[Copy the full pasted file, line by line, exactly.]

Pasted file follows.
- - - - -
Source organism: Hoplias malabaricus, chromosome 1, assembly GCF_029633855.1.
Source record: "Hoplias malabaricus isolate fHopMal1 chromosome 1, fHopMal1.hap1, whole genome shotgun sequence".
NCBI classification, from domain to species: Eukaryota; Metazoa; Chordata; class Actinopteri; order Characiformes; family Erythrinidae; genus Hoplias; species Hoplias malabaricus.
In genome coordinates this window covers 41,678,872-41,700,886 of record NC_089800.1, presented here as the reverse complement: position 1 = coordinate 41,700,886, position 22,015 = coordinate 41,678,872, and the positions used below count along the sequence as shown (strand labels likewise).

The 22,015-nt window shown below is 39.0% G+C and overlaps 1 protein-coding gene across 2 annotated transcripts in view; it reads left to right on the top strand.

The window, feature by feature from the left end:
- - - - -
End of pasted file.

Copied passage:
Source organism: Hoplias malabaricus, chromosome 1, assembly GCF_029633855.1.
Source record: "Hoplias malabaricus isolate fHopMal1 chromosome 1, fHopMal1.hap1, whole genome shotgun sequence".
NCBI classification, from domain to species: Eukaryota; Metazoa; Chordata; class Actinopteri; order Characiformes; family Erythrinidae; genus Hoplias; species Hoplias malabaricus.
In genome coordinates this window covers 41,678,872-41,700,886 of record NC_089800.1, presented here as the reverse complement: position 1 = coordinate 41,700,886, position 22,015 = coordinate 41,678,872, and the positions used below count along the sequence as shown (strand labels likewise).

The 22,015-nt window shown below is 39.0% G+C and overlaps 1 protein-coding gene across 2 annotated transcripts in view; it reads left to right on the top strand.

The window, feature by feature from the left end: